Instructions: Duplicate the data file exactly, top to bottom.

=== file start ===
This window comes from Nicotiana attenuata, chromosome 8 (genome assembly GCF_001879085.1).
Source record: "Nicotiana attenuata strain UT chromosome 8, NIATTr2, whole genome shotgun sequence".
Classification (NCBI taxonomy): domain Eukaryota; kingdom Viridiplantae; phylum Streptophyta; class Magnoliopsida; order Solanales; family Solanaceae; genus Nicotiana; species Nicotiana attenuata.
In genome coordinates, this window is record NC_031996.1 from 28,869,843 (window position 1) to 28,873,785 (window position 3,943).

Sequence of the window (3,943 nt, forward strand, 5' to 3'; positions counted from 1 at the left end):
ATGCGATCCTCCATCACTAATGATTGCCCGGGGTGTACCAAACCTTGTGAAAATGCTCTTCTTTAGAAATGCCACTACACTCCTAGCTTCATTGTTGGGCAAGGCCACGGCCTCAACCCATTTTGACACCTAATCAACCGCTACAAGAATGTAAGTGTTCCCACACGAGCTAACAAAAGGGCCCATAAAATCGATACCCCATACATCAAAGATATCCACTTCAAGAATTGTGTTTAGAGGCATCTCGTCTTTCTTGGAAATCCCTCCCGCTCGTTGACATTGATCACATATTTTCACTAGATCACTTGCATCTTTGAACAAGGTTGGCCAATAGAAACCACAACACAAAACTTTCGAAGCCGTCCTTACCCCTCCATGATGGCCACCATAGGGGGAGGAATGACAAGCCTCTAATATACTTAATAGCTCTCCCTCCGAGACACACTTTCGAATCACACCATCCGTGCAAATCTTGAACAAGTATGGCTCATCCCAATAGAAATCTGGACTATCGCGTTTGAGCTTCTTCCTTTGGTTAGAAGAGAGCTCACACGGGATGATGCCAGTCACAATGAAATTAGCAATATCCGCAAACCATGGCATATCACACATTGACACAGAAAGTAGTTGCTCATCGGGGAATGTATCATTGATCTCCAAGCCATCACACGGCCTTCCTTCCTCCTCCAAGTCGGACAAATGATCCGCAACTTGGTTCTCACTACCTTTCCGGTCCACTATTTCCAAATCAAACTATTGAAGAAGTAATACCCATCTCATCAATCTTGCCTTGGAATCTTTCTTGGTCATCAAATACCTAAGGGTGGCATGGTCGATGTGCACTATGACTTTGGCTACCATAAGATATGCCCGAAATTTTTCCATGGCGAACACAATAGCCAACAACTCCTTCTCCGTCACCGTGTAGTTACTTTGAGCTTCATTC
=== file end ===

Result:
This window comes from Nicotiana attenuata, chromosome 8 (genome assembly GCF_001879085.1).
Source record: "Nicotiana attenuata strain UT chromosome 8, NIATTr2, whole genome shotgun sequence".
Classification (NCBI taxonomy): domain Eukaryota; kingdom Viridiplantae; phylum Streptophyta; class Magnoliopsida; order Solanales; family Solanaceae; genus Nicotiana; species Nicotiana attenuata.
In genome coordinates, this window is record NC_031996.1 from 28,869,843 (window position 1) to 28,873,785 (window position 3,943).

Sequence of the window (3,943 nt, forward strand, 5' to 3'; positions counted from 1 at the left end):
ATGCGATCCTCCATCACTAATGATTGCCCGGGGTGTACCAAACCTTGTGAAAATGCTCTTCTTTAGAAATGCCACTACACTCCTAGCTTCATTGTTGGGCAAGGCCACGGCCTCAACCCATTTTGACACCTAATCAACCGCTACAAGAATGTAAGTGTTCCCACACGAGCTAACAAAAGGGCCCATAAAATCGATACCCCATACATCAAAGATATCCACTTCAAGAATTGTGTTTAGAGGCATCTCGTCTTTCTTGGAAATCCCTCCCGCTCGTTGACATTGATCACATATTTTCACTAGATCACTTGCATCTTTGAACAAGGTTGGCCAATAGAAACCACAACACAAAACTTTCGAAGCCGTCCTTACCCCTCCATGATGGCCACCATAGGGGGAGGAATGACAAGCCTCTAATATACTTAATAGCTCTCCCTCCGAGACACACTTTCGAATCACACCATCCGTGCAAATCTTGAACAAGTATGGCTCATCCCAATAGAAATCTGGACTATCGCGTTTGAGCTTCTTCCTTTGGTTAGAAGAGAGCTCACACGGGATGATGCCAGTCACAATGAAATTAGCAATATCCGCAAACCATGGCATATCACACATTGACACAGAAAGTAGTTGCTCATCGGGGAATGTATCATTGATCTCCAAGCCATCACACGGCCTTCCTTCCTCCTCCAAGTCGGACAAATGATCCGCAACTTGGTTCTCACTACCTTTCCGGTCCACTATTTCCAAATCAAACTATTGAAGAAGTAATACCCATCTCATCAATCTTGCCTTGGAATCTTTCTTGGTCATCAAATACCTAAGGGTGGCATGGTCGATGTGCACTATGACTTTGGCTACCATAAGATATGCCCGAAATTTTTCCATGGCGAACACAATAGCCAACAACTCCTTCTCCGTCACCGTGTAGTTACTTTGAGCTTCATTC